BLTC Press Titles

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The Diplomatic Background of the War

Charles Seymour

Knowledge of Higher Worlds and its Attainment

Rudolf Steiner

The Haunted Bookshop

Christopher Morely

Esoteric Buddhism

A. P. Sinnett

Duty of Sinners to Believe in Jesus Christ

by Andrew Fuller



W HAT has been already advanced on the nature of faith in Christ may contribute to the deciding of the question, Whether it be the duty of the ungodly; but in addition to this, the Scriptures furnish abundance of positive evidence..-. -The principal part of that which has occurred to me may be comprehended under the following propositions :—

I. Unconverted Sinners Are Commanded,


*or Salvation.—It is here taken for granted, that whatever God commands, exhorts, or invites us to comply with, is the duty of those to whom such language is addressed. If therefore saving faith be not the duty of the unconverted, we may expect, never to find any addresses of this nature directed to them in the holy Scriptures. We may expect God will as soon require them to become angels as christians, if the one be no more their duty than the other.

There is a phraseology suited to different periods of time. Previous to the coming of Christ, and the preaching of the gospel, we read but little of believing: but other terms fully expressive of the thing are found in abundance. I shall select a few examples, and accompany them with such remarks as may shew them to be applicable to the subject.

Psalm ii. 11, 12. Serve the Lord with fear, and rejoice with trembling: hiss the Son lest he be angry, and ye perish from the way, when his wrath is kindled but a little: blessed are all they that put their trust in him. The psalm is evidently a prophecy of the resurrection and exaltation of the Messiah. Whatever reference may be had to Solomon, there are several things which are not true of either him or his government; and the whole is applicable to Christ, and is plentifully applied to him in the New Testament.

The kings and judges of the earth who are here admonished to serve the Lord Messiah with fear, and to kiss the Son lest he be angry, are the same persons mentioned in verse 2, which words we find in the New Testament applied to Herod and Pontius Pilate, with the Gentiles and the people of Israel."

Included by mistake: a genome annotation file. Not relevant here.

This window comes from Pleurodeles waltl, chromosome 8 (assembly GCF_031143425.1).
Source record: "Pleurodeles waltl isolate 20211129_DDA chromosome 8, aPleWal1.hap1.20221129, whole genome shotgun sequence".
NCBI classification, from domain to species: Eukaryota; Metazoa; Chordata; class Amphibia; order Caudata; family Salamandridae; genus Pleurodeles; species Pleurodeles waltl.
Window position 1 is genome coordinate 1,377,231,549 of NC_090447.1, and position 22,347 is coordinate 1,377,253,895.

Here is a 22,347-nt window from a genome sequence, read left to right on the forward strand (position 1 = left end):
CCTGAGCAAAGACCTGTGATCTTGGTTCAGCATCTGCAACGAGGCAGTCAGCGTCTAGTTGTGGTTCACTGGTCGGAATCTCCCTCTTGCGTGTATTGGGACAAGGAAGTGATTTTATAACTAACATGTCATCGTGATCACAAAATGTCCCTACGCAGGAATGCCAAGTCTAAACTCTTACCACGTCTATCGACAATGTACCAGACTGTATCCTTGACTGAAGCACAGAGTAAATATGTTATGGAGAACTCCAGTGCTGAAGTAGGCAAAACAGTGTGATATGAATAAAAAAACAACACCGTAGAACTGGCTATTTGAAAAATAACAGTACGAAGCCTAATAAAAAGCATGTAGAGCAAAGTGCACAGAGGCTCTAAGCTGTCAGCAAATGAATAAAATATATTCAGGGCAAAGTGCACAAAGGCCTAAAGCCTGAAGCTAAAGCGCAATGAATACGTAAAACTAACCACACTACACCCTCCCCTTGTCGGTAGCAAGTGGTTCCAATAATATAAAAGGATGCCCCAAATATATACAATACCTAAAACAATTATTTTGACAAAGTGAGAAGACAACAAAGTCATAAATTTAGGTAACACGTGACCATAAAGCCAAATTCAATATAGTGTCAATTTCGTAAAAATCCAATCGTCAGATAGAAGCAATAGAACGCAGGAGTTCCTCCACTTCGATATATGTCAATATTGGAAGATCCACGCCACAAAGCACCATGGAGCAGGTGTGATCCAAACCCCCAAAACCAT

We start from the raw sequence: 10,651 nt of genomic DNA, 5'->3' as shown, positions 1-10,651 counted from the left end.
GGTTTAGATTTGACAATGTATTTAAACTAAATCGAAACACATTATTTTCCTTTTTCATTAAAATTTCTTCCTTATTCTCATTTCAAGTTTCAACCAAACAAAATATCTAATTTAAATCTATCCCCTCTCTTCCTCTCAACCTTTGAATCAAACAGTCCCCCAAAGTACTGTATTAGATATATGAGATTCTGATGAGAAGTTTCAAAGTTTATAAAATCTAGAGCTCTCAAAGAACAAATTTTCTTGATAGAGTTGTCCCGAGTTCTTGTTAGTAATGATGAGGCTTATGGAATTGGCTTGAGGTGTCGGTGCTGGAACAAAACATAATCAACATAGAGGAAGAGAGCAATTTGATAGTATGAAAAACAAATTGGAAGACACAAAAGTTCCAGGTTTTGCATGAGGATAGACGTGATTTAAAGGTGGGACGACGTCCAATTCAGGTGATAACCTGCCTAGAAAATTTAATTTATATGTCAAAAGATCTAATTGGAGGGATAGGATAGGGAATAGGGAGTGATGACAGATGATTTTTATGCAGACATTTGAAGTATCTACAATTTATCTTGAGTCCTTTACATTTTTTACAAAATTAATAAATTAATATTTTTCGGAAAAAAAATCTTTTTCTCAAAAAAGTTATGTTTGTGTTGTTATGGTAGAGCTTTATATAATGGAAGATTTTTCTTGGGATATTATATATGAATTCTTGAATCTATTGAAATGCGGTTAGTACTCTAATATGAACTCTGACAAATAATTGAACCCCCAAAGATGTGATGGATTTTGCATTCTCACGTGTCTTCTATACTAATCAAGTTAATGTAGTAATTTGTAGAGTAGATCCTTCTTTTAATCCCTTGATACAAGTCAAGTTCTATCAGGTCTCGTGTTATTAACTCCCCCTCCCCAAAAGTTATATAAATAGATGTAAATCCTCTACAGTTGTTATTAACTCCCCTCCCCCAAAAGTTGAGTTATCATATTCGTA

Acts iv. 27.

that is, they were the enemies of Christ, unregenerate sinners, and such, for any thing that appeared, they lived and died.

The command of God addressed to these rulers is of a spiritual nature, including unfeigned faith in the Messiah, and sincere obedience to his authority. To kiss the Son, is to be reconciled to him, to embrace his word and ordinances, and bow to his sceptre. To serve him with fear, and rejoice with trembling, denote that they should not think meanly of him on the one hand, nor hypocritically cringe to him, from a mere apprehension of his wrath, on the other; but sincerely embrace his government, and even rejoice that they had it to embrace. That which is here required of unbelievers is the very spirit which distinguishes believers; a holy fear of Christ's majesty, and a humble confidence in his mercy; taking his yoke upon them, and wearing it as their highest delight. That the object of the command was spiritual, is also manifest from the threatening, and the promise annexed to it, lest ye perish from the wayblessed are all they that put their trust in him. It is here plainly supposed that if they did embrace the Son, they should not perish from the way, and if they did put their trust in him, they should be blessed. The result is, unconverted sinners are commanded to believe in Christ for salvation: therefore believing in Christ for salvation is their duty.

Isaiah lv. 1—7. Ho, every one that thirsteth, come ye to the' waters, and he that hath no money: come ye, buy and eat; yea, come, buy wine and milk without money, and without price. Wherefore do ye spend money for that which is not bread; and your labour for that which satisfieth not? Hearken diligently unto me, and eat ye that which is good, and let your soul delight itself in fatness. Incline your ear, and come unto me; hear, and your soul shall live; and I will make an everlasting covenant with you, even the sure mercies of David. Behold, I have given him for a witness to the people, a leader and commander to the people. Behold, thou shalt call a nation that thou knowest not; and nations that knew not thee, shall run unto thee, because of the Lord thy God, and for the holy One of Israel; for he hath glorified thee. Seek ye the Lord, while he may be found; call ye upon him, while he is near. Let the wicked forsake his way, and the unrighteous man his thoughts: and let him return unto the Lord, and he will have mercy upon him; and to our God, for he will abundantly pardon. This is the language of invitation: but divine invitation implies an obligation to accept it; otherwise the conduct of those who made light of the gospel supper, and preferred their farms and merchandize before it, had been guiltless.

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